Hedge fund billionaire Bill Ackman provides a perfect example of how the rich get richer

Bill ackmanMatthew Eisman/Getty ImagesBill Ackman attends the Hamptons International Film Festival SummerDocs Series screening of ‘Betting On Zero’ at Guild Hall on August 6, 2016 in East Hampton, New York.

There’s a great piece in the Wall Street Journal about how Wall Street’s masters of the universe invest their own personal money through family offices, and how that can sometimes raise eyebrows across the industry.

It’s not hard to see why family offices can be a problem. Big time investors are supposed to be putting their clients’ interests first, and the WSJ argues that if they’re investing for themselves, they might get distracted from their work.

Worse yet, their personal investments could pose a conflict for their firms.

There are a bunch of big names in the piece — Blackstone COO Tony James, legendary hedge fund manager Paul Tudor Jones, and Apollo’s Joshua Harris.

Bill Ackman’s example, however, really stands out. That’s in part because it’s linked to one of the biggest business scandals in recent years — the fall of Valeant Pharmaceuticals. Ackman has a fraught relationship with the company. He backed its failed bid to acquire Botox-maker Allergan in 2014. A year later, Ackman’s Pershing Square fund bought a stake in it and rode the stock down through its dramatic 90% collapse until last month, when he finally threw in the towel.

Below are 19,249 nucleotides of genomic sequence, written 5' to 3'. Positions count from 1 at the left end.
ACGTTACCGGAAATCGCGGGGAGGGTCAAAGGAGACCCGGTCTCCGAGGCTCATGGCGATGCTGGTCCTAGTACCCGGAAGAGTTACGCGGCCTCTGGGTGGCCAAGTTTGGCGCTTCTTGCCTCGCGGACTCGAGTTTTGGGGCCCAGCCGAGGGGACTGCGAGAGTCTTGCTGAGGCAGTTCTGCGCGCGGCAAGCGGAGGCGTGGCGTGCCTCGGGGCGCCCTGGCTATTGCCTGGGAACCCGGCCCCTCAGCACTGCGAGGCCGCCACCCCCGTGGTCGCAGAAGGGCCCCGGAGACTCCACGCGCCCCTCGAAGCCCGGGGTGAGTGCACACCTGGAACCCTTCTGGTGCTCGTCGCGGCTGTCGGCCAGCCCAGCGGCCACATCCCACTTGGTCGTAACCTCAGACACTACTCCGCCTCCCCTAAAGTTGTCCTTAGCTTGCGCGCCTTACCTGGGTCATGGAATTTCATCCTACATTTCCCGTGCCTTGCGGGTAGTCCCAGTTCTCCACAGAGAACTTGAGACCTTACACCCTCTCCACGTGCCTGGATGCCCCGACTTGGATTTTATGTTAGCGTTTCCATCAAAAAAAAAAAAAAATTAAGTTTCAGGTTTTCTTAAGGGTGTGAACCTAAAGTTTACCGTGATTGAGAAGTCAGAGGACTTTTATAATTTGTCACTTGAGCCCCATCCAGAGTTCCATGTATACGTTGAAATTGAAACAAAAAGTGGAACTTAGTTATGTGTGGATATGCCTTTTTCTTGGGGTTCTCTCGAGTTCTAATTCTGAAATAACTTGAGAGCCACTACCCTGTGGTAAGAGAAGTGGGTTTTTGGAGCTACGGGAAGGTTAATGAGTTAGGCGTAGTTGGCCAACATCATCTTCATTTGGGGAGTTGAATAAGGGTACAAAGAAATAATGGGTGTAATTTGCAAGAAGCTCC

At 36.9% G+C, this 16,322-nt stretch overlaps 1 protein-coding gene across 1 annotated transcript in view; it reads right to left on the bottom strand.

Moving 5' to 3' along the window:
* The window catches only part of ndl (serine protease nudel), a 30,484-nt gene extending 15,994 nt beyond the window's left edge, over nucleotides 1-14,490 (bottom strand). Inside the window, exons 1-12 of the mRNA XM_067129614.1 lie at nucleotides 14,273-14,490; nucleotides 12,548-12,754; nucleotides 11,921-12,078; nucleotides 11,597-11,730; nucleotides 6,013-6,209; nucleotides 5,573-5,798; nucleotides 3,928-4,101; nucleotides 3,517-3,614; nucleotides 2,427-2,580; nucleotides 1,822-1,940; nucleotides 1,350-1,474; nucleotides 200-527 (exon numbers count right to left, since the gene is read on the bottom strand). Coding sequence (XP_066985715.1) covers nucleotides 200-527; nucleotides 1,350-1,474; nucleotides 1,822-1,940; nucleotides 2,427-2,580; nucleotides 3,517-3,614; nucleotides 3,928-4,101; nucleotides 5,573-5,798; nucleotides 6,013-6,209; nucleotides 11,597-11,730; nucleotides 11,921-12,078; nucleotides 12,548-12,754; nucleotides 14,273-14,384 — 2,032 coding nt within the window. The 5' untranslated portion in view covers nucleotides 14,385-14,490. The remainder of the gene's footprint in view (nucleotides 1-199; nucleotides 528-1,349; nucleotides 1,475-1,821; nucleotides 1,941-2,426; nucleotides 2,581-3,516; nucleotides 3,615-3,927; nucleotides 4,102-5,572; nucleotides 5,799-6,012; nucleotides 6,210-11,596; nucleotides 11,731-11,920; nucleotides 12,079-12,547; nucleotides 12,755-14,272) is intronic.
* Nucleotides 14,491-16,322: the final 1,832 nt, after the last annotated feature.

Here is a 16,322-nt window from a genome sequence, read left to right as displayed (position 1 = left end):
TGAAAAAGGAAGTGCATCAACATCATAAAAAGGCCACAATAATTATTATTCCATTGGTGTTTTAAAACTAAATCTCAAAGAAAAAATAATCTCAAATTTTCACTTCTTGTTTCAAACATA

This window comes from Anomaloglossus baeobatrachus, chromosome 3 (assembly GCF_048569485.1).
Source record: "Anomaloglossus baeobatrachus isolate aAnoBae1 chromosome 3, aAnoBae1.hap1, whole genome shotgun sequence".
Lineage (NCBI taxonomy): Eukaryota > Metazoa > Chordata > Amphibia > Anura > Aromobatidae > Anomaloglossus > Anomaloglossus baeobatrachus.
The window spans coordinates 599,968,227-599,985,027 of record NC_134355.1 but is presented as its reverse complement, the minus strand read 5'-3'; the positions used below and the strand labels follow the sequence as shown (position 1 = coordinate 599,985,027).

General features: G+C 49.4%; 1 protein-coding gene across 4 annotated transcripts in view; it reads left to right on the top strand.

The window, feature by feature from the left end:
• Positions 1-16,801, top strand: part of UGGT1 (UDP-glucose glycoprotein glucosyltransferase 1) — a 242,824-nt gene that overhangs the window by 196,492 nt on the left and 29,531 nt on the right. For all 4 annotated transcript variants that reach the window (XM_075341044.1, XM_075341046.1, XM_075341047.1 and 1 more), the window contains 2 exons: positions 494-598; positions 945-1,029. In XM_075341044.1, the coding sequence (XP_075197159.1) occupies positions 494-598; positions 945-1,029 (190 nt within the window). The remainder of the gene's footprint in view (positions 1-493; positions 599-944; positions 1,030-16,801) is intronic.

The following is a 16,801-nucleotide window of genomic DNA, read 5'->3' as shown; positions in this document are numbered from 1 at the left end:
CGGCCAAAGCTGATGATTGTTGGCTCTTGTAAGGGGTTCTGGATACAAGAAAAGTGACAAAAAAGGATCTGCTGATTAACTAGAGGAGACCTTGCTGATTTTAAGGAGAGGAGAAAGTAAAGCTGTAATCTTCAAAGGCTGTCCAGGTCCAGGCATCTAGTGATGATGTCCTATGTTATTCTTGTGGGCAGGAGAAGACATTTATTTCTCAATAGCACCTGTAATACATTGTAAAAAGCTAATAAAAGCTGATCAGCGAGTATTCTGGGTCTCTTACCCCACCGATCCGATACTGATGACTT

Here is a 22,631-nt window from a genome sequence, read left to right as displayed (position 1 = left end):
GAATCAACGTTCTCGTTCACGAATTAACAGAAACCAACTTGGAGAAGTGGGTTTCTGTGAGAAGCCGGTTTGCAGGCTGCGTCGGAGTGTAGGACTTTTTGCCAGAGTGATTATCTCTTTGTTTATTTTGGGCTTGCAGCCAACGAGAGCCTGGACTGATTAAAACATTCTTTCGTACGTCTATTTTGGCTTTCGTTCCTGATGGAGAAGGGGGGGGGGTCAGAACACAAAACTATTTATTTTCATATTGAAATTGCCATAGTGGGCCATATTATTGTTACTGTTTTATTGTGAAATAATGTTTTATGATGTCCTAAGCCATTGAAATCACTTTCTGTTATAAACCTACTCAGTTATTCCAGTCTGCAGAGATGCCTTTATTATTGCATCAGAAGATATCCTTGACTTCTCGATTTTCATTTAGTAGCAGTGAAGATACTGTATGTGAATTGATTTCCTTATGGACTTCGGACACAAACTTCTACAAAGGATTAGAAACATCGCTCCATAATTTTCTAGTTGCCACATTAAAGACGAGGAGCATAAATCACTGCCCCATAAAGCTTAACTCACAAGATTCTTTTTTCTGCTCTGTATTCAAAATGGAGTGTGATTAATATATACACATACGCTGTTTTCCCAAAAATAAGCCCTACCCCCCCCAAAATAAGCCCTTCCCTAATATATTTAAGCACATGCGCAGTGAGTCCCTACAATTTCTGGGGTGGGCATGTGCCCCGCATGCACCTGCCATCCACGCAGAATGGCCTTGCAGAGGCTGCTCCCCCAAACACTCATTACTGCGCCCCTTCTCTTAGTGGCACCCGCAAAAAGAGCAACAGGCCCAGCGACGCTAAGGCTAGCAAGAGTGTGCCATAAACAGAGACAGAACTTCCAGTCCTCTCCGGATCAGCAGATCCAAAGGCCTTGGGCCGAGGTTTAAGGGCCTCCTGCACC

During that time, the WSJ notes, Ackman made a personal investment ($US7 million for a 1.5% stake) into Sprout, the maker of a libido pill for females called Addyi in 2015. Valeant eventually bought Sprout, and apparently Sprout sought Ackman’s guidance on the matter, according to the WSJ.

He assured the company that Valeant’s management was top notch (of course, most of them have since been fired, including the CEO), and Valeant picked up Sprout for $US1 billion because of Addyi. Not a bad payday for Ackman.

The problem is, Addyi has been a massive failure for Valeant. According to experts, it just doesn’t work. So while this was a good deal for Ackman, it was a raw deal for Valeant and its shareholders (including Ackman’s Pershing Square and its clients.)

From WSJ:

“Mr. Ackman told Pershing Square shareholders he had played no role in Valeant’s decision to acquire Sprout. His economic interest in Pershing Square was larger than his interest in Sprout, said a person familiar with his holdings. Valeant spokeswoman Lainie Keller said Addyi is FDA-approved ‘with a well-documented safety and efficacy profile.'”

So, according to the Journal, Ackman’s personal investment paid off nicely, while the shareholders of his fund ended up getting burned.

But you know, these things get messy.

Read the full article at WSJ >>>

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